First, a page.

Your closing line is appreciated.
Yet: I still cannot get it: how can you include into an algorithm
those features that had not yet been discovered? Look at it
historically: if you composed such compendium 3000 yeas ago would you
have included 'blank potential' unfilled algorithm for those aspects
that had been discovered as part of the human intelligence since then?
And forwardly: how much would you keep blank for newly addable
features in human intelligence for the next millennia?
Is B2 a closed and complete image?
B1 (IMO) includes potential so far undiscovered beyond the "knowable".
How is that part of the algorithm?
Forgive me my simplistic view at these things: I am on some common
sense basis and allow more planes for 'intelligence' than what you may
include into ongoing mathematical logic.
Or: does your algorithm encompass Bruno's "express all" long integer
(numbers) series?
Stubbornly in my primitivness
John M

On Mon, Sep 22, 2008 at 4:48 AM, <[EMAIL PROTECTED]> wrote:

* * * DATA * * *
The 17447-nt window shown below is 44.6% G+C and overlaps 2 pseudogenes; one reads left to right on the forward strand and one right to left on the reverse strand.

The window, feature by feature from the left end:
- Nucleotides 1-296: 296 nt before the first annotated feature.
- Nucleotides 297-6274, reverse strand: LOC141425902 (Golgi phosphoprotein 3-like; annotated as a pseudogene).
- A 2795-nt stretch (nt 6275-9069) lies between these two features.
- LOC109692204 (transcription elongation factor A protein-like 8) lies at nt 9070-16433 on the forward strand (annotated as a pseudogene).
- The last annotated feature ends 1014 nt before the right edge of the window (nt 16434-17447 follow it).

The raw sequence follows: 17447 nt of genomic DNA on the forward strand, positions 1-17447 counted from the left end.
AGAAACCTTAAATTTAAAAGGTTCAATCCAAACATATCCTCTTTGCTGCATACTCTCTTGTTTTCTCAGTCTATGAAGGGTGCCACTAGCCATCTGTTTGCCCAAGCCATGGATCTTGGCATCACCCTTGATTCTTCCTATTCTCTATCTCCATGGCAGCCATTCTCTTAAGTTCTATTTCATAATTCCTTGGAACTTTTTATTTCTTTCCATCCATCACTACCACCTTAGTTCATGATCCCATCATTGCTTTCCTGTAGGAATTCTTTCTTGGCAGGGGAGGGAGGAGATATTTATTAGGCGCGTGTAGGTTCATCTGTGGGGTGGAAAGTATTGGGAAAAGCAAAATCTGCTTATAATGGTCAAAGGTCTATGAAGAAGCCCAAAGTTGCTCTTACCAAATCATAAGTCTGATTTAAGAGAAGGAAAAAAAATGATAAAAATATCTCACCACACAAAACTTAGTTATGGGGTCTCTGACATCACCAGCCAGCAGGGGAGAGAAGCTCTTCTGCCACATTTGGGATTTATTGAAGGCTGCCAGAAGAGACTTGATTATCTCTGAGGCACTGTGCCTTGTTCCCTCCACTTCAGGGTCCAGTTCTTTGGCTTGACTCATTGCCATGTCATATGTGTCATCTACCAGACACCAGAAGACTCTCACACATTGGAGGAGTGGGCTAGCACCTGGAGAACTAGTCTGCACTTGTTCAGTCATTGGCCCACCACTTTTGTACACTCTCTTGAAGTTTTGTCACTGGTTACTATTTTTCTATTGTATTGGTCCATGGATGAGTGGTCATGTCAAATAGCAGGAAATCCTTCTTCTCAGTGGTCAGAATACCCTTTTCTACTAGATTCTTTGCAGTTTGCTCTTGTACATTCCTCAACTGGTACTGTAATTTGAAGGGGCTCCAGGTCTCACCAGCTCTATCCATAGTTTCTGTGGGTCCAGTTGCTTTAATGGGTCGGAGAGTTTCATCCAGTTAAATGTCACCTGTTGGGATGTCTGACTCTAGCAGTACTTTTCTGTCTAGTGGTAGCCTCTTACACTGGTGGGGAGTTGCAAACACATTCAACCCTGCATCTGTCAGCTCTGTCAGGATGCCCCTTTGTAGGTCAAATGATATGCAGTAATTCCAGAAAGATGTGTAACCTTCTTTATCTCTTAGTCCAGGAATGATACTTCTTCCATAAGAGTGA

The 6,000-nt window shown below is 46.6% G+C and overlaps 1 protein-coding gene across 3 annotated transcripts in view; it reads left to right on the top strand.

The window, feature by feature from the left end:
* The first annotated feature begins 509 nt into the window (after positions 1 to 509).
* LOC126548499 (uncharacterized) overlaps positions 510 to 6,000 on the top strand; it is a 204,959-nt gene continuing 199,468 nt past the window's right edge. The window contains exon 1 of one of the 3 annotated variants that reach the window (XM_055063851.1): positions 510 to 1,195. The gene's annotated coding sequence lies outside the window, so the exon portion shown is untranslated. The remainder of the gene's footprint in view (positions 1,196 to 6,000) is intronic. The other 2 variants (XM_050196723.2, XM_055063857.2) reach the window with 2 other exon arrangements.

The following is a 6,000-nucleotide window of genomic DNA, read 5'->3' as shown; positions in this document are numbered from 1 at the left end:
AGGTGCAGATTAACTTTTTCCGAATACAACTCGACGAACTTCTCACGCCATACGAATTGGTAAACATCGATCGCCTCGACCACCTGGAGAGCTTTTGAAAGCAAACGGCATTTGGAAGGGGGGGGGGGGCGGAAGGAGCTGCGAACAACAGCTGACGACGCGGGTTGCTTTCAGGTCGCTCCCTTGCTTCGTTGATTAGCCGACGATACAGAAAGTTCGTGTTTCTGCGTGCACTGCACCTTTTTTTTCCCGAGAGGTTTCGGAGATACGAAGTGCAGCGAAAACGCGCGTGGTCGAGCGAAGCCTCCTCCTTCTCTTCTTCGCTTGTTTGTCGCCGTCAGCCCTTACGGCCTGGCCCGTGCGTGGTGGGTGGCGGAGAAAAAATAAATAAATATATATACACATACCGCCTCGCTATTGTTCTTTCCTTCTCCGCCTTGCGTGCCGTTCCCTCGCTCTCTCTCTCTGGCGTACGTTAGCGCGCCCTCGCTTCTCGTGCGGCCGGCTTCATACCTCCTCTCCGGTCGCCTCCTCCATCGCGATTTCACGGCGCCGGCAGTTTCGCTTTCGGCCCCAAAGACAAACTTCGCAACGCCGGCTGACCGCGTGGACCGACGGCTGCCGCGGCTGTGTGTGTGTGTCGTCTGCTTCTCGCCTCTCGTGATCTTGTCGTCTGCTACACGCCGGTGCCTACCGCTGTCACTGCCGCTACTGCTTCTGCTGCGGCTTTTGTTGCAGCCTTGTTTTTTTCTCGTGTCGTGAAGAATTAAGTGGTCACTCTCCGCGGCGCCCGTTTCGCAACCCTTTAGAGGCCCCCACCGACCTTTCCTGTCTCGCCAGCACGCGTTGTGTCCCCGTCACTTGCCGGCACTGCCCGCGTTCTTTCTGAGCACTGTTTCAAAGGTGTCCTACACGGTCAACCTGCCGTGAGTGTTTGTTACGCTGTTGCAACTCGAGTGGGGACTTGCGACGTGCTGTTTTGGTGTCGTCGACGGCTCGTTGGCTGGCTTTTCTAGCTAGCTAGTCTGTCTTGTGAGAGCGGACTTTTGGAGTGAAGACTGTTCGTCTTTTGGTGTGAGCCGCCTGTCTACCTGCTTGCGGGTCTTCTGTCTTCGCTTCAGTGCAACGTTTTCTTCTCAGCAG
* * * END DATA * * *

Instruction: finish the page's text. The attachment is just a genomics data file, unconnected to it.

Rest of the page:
> Let the algorithm that represents the brain of a typical new-born baby
> be denoted as B1.
> Now surely we can agree that the brain of a new-born baby does not
> have sophisticated Bayesian machinary built into it?  Yes, there must
> be *some* intrinsic built-in reasoning structure, but everything we
> know suggests that the intrinsic reasoning mechanisms of the human
> brain must be quite weak and simple.
> Let the algorithm which represents the brain of the baby B1 which grew
> up into a 20-year old with a PhD in Bayesian math be denoted as B2.
> Now somehow, the algorithm B1 was able to 'optimze' its original
> reasoning mechanisms by a smooth transformation into B2. (assume there
> was 'brain surgery', no 'hand coding').
> The environment! you may shout.  The baby got all its information from
> human culture (Reading math books, learning from math professors), you
> might try to argue, that's how B1 (baby) was able to transform into B2
> (PhD in Bayes)
> But this cant be correct.  Since, humans existed long before Bayesian
> math was developed.  Every single Bayesian technique had to be
> developed by a human in the past, without being told.  So in theory,
> B1 could have grown into B2 entirely on its own, without being told
> anything by anyone  about Bayesian math.
> The conclusion:
> *There exists a very simple algorithm which is only a very weak
> approximation to PhD Bayesian reasoning, which is perfectly capable of
> recursive self-improvement to the PhD level!  No hand coding of
> advanced Bayesian math is needed.
> Or to simply rephrase:
> Humans could reason before they discovered Bayes.
> >

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